A handful of recent donations to Elisabeth Veneman, a Republican candidate for the Clark County Council, have raised eyebrows not just because of who is donating money but because how the donations were reported appear to violate state law.
Veneman, in an email, called it a nonissue and said that her campaign checked with the state’s elections monitor to make sure the donations were legal.
A report filed by Veneman’s campaign in August with the Washington State Public Disclosure Commission lists donations by former Clark County Councilor David Madore and his wife, Donna, totaling $4,000.
Madore, who lost his re-election bid in 2016, has made donations over the years to conservative causes and candidates. The report filed by Veneman shows the Madores each gave Veneman $1,000 for the Aug. 7 primary election and another $1,000 for the Nov. 6 general election.
In Washington, individuals are limited to giving $1,000 per election to candidates for county, city or school board positions. So a donor can give $1,000 to a candidate for the primary election and another $1,000 for the general election.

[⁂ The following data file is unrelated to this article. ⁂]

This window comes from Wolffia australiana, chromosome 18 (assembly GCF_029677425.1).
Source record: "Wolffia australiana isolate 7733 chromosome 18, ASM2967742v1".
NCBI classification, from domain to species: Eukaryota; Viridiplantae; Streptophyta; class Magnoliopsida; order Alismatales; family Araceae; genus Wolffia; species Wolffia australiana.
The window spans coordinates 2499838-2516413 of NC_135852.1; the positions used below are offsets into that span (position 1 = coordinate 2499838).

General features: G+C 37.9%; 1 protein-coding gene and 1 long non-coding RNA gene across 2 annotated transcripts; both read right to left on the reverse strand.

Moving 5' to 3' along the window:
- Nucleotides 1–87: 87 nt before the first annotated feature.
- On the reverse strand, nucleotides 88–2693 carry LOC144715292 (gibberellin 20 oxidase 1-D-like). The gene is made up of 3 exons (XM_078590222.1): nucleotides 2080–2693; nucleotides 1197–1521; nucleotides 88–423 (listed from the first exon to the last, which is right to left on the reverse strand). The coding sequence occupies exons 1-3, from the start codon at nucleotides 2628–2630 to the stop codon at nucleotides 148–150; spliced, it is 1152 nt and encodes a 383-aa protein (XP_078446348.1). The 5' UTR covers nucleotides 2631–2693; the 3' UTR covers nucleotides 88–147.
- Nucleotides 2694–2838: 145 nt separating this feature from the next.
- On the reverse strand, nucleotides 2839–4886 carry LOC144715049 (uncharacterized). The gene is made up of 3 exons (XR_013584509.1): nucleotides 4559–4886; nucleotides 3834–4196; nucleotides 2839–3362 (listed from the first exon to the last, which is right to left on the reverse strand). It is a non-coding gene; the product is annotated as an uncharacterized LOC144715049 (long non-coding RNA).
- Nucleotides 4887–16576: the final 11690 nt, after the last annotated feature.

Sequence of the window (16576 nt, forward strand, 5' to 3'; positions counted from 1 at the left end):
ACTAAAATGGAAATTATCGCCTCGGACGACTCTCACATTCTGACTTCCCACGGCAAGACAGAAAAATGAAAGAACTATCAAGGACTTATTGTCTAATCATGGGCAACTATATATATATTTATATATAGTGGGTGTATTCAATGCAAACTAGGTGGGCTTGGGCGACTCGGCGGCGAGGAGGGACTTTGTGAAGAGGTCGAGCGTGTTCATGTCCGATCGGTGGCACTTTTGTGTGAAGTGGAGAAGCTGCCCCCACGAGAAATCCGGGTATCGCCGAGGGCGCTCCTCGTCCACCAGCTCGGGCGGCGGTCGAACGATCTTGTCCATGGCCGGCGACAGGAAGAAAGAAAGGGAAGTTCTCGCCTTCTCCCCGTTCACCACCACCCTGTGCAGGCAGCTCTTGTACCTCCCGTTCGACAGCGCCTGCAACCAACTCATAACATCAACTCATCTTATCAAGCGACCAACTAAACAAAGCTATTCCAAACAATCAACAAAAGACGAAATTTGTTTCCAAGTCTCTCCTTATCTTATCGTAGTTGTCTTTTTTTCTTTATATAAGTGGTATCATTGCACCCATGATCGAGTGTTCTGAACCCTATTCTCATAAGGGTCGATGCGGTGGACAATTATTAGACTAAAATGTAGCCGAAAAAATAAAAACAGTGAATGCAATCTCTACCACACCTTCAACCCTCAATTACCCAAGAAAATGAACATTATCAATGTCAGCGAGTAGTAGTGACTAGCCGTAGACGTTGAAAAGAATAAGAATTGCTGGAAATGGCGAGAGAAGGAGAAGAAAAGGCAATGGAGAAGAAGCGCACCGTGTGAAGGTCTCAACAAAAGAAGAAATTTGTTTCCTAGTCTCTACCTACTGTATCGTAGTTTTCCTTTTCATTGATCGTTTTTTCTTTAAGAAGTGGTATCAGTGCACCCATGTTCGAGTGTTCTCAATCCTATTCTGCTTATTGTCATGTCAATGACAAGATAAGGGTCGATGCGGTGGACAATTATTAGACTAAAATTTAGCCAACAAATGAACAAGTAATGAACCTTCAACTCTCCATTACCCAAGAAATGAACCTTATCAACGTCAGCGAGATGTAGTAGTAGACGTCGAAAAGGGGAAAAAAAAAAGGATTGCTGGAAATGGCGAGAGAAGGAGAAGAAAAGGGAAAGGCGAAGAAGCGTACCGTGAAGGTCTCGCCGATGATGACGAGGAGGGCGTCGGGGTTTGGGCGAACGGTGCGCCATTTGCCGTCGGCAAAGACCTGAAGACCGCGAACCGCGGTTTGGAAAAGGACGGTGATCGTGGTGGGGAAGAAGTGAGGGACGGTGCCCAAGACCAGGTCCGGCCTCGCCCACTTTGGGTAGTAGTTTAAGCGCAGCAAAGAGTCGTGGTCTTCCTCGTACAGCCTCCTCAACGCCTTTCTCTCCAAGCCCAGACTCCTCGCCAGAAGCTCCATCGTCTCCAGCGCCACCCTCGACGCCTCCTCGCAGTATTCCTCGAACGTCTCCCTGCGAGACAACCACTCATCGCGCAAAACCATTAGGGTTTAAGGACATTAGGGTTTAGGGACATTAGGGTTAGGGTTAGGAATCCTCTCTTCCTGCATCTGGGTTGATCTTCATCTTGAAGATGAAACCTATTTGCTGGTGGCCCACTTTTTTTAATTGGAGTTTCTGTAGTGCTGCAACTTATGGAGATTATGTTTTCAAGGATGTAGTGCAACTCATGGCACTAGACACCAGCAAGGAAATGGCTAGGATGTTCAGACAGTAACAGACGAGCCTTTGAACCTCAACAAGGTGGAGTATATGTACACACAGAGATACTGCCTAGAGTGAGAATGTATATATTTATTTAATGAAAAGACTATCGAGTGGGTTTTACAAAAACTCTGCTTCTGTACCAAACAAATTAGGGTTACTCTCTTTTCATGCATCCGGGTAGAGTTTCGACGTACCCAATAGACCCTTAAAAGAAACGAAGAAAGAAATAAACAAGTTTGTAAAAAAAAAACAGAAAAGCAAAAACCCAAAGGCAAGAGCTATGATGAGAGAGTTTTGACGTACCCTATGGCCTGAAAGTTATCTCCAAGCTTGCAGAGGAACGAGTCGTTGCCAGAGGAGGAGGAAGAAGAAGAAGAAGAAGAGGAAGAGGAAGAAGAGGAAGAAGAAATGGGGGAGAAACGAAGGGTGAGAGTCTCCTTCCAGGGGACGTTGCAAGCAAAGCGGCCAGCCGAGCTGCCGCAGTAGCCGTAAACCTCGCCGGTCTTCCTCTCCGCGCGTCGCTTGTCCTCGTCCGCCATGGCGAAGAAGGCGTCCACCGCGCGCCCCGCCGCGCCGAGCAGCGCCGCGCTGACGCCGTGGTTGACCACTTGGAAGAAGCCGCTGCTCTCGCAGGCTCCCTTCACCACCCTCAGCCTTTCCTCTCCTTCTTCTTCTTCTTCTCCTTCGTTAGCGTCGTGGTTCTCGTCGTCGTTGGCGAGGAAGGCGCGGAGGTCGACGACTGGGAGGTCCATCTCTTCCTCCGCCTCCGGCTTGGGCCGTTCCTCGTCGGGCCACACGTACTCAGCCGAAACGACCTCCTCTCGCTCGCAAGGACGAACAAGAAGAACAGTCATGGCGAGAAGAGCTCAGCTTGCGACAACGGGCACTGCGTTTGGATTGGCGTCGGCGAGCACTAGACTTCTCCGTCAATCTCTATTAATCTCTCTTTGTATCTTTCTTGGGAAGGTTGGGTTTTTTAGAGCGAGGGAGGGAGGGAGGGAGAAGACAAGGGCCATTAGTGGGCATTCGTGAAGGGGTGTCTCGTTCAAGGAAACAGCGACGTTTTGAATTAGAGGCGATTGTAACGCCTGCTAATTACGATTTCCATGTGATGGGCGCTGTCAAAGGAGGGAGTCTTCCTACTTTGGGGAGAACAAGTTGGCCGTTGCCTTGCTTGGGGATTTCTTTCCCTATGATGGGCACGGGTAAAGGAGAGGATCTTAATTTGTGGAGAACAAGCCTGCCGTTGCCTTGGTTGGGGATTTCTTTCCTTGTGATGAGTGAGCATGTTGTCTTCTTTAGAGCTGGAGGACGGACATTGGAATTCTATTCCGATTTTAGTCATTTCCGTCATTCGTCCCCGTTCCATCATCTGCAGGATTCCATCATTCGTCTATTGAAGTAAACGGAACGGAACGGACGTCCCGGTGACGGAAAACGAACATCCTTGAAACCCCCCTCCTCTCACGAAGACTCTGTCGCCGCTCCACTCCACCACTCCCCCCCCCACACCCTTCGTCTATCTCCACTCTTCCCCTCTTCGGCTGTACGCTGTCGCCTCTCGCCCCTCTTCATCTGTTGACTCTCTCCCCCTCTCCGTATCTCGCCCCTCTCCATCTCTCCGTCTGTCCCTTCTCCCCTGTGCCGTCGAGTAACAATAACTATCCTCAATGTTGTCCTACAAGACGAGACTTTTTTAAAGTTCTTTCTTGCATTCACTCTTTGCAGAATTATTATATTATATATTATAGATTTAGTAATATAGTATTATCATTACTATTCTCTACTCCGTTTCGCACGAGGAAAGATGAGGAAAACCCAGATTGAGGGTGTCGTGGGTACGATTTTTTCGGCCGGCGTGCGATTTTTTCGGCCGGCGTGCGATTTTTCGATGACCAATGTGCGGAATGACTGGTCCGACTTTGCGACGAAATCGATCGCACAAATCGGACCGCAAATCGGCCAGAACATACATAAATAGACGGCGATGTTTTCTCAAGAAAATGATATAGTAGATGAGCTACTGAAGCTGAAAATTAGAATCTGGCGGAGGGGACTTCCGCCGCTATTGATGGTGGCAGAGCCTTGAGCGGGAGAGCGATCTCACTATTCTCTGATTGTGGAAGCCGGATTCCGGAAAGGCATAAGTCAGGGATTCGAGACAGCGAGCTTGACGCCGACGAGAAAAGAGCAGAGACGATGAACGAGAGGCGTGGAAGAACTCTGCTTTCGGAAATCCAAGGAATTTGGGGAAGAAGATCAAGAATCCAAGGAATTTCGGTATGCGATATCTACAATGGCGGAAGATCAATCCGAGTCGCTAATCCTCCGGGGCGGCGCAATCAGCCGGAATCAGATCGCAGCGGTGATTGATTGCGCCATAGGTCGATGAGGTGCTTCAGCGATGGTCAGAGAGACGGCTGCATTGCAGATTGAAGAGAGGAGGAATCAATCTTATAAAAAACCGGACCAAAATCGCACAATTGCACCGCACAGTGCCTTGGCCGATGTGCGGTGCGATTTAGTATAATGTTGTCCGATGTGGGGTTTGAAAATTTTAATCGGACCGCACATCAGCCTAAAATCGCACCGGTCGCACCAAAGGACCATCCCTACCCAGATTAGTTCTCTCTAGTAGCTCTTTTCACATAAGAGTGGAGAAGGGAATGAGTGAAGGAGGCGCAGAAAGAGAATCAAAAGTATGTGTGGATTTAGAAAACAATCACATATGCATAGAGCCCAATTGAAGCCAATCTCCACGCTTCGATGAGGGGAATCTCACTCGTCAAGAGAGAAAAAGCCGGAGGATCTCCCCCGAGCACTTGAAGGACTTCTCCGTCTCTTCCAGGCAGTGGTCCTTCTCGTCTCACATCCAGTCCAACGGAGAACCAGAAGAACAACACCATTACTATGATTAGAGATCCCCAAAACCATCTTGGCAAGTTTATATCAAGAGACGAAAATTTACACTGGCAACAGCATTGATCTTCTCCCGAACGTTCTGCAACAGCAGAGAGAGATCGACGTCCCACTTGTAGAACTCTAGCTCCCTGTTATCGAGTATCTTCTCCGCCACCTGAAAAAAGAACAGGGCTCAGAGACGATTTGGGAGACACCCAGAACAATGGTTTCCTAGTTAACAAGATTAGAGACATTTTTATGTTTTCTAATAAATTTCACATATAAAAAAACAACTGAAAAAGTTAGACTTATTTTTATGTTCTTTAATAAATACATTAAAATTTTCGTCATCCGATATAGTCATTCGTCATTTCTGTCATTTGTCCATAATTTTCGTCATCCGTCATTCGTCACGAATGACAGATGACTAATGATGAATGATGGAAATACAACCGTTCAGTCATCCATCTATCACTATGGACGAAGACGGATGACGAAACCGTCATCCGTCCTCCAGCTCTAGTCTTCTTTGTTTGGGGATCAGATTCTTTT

The report filed by Veneman states that all the donations, both for the primary and general, were received Aug. 13, after the primary election.
Public Disclosure Commission spokeswoman Kim Bradford said that money can only be donated retroactively for the primary in two circumstances. The first, she said, is if a candidate loses their primary they can fundraise for 30 days to pay off debts. She said the other circumstance is if the money was put in the mail on or before the primary date.
Veneman said in an email that she received the check dated Aug. 5 on Aug. 6 and took it to the bank a few days later. She said that her campaign manager called the Public Disclosure Commission to make sure that there would be no issue with the donations. She said that her campaign’s treasurer is amending the date of the receipt to match when it was actually received.
“To me it’s a clear, ‘nonissue’ though I know there are always those wanting to keep candidates, ‘accountable,'” she said.
Jim Mains, a local political consultant, said in a text that it’s common for campaigns to amend their PDC reports.
“I don’t see this as an issue,” he said.